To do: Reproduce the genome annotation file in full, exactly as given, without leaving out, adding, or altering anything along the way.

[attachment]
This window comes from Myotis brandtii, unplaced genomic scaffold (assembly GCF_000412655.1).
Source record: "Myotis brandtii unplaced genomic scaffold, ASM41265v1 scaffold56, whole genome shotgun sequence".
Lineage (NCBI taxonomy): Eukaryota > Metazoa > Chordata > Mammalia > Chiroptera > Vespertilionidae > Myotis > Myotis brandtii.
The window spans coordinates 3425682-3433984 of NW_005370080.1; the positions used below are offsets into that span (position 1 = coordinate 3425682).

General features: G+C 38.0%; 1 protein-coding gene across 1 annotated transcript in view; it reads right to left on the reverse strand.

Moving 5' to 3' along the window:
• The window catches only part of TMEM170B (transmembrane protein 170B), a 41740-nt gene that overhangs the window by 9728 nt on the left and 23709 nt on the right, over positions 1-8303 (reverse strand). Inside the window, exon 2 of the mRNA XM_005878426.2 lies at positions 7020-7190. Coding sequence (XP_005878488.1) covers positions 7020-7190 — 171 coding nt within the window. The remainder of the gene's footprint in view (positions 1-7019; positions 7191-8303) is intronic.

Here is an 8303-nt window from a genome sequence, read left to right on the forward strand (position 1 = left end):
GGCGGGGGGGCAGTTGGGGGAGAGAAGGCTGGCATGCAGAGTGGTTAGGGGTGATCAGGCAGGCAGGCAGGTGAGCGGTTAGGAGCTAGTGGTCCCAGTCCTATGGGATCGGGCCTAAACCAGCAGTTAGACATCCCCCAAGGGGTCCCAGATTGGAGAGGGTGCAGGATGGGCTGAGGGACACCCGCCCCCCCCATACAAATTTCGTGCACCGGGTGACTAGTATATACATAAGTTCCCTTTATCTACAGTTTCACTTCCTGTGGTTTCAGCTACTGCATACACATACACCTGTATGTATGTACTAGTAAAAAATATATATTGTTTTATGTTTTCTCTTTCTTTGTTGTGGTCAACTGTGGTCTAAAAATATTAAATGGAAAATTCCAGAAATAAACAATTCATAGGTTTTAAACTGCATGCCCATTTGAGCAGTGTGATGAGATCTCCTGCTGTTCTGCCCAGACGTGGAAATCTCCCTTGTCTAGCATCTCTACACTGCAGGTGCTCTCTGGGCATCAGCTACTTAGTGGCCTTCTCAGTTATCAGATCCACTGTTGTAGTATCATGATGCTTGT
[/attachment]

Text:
This window comes from Myotis brandtii, unplaced genomic scaffold (assembly GCF_000412655.1).
Source record: "Myotis brandtii unplaced genomic scaffold, ASM41265v1 scaffold56, whole genome shotgun sequence".
Lineage (NCBI taxonomy): Eukaryota > Metazoa > Chordata > Mammalia > Chiroptera > Vespertilionidae > Myotis > Myotis brandtii.
The window spans coordinates 3425682-3433984 of NW_005370080.1; the positions used below are offsets into that span (position 1 = coordinate 3425682).

General features: G+C 38.0%; 1 protein-coding gene across 1 annotated transcript in view; it reads right to left on the reverse strand.

Moving 5' to 3' along the window:
• The window catches only part of TMEM170B (transmembrane protein 170B), a 41740-nt gene that overhangs the window by 9728 nt on the left and 23709 nt on the right, over positions 1-8303 (reverse strand). Inside the window, exon 2 of the mRNA XM_005878426.2 lies at positions 7020-7190. Coding sequence (XP_005878488.1) covers positions 7020-7190 — 171 coding nt within the window. The remainder of the gene's footprint in view (positions 1-7019; positions 7191-8303) is intronic.

Here is an 8303-nt window from a genome sequence, read left to right on the forward strand (position 1 = left end):
GGCGGGGGGGCAGTTGGGGGAGAGAAGGCTGGCATGCAGAGTGGTTAGGGGTGATCAGGCAGGCAGGCAGGTGAGCGGTTAGGAGCTAGTGGTCCCAGTCCTATGGGATCGGGCCTAAACCAGCAGTTAGACATCCCCCAAGGGGTCCCAGATTGGAGAGGGTGCAGGATGGGCTGAGGGACACCCGCCCCCCCCATACAAATTTCGTGCACCGGGTGACTAGTATATACATAAGTTCCCTTTATCTACAGTTTCACTTCCTGTGGTTTCAGCTACTGCATACACATACACCTGTATGTATGTACTAGTAAAAAATATATATTGTTTTATGTTTTCTCTTTCTTTGTTGTGGTCAACTGTGGTCTAAAAATATTAAATGGAAAATTCCAGAAATAAACAATTCATAGGTTTTAAACTGCATGCCCATTTGAGCAGTGTGATGAGATCTCCTGCTGTTCTGCCCAGACGTGGAAATCTCCCTTGTCTAGCATCTCTACACTGCAGGTGCTCTCTGGGCATCAGCTACTTAGTGGCCTTCTCAGTTATCAGATCCACTGTTGTAGTATCATGATGCTTGT